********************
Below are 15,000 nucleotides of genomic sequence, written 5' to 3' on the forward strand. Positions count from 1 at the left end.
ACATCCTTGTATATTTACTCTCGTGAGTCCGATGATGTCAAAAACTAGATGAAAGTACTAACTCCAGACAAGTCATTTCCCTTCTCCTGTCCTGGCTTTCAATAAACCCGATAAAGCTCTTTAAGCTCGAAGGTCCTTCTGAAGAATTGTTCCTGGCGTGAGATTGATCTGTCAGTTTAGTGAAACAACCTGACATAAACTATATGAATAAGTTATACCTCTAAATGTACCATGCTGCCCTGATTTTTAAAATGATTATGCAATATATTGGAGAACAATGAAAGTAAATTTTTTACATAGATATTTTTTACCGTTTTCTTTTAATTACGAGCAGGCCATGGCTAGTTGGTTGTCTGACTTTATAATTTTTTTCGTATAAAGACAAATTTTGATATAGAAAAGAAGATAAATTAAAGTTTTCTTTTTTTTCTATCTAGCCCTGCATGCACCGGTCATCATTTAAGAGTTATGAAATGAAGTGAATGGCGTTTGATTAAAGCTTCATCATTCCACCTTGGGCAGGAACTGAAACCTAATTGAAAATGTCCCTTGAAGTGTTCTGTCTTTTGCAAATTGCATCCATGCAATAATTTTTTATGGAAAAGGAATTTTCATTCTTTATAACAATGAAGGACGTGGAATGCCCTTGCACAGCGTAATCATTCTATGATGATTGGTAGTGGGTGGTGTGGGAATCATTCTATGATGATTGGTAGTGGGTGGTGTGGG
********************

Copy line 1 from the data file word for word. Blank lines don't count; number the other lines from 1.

Below are 15,000 nucleotides of genomic sequence, written 5' to 3' on the forward strand. Positions count from 1 at the left end.